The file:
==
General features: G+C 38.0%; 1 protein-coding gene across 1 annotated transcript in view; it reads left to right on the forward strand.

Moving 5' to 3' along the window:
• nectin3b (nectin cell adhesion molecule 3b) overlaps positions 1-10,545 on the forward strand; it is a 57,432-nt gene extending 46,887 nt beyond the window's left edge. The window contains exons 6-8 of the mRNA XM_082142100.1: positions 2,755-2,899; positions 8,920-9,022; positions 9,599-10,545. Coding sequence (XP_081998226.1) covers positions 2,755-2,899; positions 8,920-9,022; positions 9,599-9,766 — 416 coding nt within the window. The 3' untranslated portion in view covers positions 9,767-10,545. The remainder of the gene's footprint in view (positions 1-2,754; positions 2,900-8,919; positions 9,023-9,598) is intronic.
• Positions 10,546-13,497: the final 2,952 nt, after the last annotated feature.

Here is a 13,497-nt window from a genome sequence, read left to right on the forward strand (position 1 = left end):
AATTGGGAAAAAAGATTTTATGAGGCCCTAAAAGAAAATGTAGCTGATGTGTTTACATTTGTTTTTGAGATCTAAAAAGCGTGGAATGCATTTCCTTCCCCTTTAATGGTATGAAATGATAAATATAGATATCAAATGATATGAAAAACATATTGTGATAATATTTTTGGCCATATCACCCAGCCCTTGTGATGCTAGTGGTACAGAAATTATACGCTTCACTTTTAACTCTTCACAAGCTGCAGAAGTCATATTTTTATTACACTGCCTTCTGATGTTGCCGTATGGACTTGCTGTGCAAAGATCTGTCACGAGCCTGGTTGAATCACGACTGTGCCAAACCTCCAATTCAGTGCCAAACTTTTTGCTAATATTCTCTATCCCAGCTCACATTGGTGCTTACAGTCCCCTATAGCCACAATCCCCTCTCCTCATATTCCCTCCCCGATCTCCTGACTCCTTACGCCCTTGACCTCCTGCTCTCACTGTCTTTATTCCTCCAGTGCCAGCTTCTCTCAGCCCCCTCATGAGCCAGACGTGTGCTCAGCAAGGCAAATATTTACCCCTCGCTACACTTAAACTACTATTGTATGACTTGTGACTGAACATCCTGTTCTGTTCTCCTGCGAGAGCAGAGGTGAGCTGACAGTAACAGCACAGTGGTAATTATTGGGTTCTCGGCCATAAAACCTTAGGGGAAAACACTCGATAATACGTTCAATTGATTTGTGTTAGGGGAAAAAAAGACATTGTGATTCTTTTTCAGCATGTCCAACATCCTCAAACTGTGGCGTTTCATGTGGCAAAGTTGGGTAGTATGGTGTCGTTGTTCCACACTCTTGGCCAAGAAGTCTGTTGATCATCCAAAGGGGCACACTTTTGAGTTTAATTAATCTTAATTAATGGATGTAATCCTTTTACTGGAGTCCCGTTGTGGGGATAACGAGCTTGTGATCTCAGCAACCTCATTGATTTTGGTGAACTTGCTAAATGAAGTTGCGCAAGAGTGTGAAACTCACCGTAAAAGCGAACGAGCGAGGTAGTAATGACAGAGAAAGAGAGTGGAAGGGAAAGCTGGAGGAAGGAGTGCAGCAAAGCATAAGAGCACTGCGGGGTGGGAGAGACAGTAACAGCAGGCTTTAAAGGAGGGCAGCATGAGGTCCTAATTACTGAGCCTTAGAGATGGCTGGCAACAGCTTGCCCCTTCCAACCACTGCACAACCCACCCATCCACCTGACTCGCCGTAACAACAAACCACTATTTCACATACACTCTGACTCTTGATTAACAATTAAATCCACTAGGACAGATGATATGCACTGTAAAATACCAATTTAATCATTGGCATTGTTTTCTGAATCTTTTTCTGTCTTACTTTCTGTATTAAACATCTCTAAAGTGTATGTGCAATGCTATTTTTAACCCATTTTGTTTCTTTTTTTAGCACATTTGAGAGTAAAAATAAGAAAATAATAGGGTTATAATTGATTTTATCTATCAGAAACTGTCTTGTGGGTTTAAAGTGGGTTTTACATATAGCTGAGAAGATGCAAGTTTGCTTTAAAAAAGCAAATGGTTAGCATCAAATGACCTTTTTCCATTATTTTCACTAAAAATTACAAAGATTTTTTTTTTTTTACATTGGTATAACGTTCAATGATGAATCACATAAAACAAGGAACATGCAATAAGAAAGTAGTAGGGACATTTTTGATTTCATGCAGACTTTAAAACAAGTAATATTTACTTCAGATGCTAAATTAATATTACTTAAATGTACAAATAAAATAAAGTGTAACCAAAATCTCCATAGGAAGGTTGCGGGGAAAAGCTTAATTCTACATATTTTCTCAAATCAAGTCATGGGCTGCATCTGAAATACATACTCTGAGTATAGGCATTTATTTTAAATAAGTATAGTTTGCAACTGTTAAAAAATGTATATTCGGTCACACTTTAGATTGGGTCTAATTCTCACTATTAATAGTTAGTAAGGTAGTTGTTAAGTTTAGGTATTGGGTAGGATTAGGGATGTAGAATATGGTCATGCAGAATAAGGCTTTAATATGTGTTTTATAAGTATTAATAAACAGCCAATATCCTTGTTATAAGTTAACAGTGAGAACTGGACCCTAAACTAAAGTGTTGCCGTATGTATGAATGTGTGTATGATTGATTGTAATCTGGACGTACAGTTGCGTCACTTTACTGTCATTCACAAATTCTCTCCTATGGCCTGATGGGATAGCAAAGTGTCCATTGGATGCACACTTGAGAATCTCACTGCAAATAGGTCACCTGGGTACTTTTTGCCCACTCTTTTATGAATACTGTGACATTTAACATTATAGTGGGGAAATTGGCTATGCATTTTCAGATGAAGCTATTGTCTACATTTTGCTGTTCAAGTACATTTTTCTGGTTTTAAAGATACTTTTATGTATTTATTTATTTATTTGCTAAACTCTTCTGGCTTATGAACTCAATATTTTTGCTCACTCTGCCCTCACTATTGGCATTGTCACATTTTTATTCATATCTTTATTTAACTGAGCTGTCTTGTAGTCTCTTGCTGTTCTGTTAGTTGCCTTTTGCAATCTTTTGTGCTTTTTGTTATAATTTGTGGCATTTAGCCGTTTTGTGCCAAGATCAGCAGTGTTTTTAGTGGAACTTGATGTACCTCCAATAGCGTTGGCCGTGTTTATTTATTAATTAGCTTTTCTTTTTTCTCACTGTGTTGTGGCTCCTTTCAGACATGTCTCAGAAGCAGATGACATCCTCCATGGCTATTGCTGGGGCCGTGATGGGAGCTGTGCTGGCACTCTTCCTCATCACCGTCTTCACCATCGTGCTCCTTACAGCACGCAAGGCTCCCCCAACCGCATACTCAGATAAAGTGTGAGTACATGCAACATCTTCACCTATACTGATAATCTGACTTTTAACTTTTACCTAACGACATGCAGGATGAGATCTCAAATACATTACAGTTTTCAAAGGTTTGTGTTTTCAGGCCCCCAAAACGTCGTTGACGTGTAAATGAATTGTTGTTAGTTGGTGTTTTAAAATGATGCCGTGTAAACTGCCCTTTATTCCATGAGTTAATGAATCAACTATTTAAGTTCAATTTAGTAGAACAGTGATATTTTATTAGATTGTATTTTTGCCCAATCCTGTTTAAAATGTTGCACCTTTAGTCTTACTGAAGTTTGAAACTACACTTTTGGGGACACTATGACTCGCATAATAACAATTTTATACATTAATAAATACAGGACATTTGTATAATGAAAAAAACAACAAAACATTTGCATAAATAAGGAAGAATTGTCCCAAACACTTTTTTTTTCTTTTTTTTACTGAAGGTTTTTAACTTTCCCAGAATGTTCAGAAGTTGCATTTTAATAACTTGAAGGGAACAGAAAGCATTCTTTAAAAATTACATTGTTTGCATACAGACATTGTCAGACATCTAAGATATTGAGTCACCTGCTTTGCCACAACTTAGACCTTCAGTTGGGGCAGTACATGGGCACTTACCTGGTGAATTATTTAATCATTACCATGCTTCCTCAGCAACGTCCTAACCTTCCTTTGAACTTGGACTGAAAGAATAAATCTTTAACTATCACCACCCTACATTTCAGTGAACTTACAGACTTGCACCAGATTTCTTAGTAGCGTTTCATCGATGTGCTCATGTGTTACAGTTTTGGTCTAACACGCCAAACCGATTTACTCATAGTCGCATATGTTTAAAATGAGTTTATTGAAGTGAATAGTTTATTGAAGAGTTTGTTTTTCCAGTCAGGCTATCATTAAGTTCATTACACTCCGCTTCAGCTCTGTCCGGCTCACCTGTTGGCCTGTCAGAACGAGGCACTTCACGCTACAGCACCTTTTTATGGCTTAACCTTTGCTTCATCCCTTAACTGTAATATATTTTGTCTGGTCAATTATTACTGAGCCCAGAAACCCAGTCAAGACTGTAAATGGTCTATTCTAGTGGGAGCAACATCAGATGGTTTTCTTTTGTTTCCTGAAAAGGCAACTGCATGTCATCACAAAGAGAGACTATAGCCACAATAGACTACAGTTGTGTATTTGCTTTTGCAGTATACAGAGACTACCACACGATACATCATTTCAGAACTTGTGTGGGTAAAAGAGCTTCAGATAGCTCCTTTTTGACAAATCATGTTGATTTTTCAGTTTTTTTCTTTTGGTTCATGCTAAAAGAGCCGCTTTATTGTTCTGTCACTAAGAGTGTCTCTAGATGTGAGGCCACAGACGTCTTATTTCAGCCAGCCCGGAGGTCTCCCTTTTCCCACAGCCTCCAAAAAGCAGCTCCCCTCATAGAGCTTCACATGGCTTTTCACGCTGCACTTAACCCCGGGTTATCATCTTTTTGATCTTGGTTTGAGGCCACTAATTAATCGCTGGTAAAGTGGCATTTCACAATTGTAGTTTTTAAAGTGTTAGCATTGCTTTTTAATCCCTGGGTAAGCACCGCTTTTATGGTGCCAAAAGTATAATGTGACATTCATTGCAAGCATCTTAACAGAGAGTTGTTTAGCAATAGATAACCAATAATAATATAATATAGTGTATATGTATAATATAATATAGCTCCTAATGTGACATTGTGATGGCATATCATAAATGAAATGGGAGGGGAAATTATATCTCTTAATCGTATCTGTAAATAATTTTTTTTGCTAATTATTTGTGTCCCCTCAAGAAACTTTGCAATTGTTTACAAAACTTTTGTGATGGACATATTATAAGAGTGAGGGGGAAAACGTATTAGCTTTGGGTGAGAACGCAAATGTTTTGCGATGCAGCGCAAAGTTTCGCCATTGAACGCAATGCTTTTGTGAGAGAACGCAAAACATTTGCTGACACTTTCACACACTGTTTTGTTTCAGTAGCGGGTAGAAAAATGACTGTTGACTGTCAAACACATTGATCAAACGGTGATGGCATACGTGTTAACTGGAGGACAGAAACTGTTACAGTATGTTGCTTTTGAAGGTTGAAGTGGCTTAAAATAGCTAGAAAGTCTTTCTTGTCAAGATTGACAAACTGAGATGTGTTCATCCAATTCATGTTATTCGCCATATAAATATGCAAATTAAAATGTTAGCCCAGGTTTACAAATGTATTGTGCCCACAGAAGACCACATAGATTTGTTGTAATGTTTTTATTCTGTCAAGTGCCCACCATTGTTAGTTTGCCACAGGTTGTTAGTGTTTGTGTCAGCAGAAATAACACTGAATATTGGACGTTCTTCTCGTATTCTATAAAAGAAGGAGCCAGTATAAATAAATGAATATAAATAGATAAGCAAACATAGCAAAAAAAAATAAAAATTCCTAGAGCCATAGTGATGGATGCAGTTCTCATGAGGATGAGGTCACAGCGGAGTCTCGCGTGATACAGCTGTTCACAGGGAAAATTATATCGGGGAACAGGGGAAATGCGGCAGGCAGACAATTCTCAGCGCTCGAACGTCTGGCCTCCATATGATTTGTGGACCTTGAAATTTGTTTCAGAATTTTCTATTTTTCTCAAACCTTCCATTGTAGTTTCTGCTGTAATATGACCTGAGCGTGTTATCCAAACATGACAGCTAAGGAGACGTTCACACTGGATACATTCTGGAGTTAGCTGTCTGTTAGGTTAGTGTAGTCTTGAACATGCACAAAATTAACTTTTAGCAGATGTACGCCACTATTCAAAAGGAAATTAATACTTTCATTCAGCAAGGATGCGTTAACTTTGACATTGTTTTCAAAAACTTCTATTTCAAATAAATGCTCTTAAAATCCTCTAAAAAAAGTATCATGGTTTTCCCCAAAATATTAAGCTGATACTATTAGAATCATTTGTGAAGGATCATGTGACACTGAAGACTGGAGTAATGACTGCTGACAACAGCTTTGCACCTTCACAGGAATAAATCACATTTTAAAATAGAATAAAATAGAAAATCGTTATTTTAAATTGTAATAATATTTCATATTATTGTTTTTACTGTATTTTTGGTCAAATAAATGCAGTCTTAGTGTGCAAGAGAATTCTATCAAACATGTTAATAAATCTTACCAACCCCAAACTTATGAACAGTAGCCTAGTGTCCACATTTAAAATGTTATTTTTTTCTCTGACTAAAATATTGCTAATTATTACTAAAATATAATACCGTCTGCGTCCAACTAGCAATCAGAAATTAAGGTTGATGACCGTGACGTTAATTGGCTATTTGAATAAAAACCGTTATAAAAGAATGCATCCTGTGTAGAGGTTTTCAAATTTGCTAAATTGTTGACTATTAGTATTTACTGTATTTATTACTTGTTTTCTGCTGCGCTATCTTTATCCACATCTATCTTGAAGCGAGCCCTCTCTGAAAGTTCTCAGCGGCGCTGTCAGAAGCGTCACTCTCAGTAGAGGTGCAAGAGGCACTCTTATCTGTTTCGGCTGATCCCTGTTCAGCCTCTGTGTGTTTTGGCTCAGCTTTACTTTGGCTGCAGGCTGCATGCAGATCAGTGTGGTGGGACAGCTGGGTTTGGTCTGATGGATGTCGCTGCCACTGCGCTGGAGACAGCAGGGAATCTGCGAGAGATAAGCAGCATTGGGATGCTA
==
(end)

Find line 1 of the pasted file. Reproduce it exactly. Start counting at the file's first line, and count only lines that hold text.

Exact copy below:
General features: G+C 38.0%; 1 protein-coding gene across 1 annotated transcript in view; it reads left to right on the forward strand.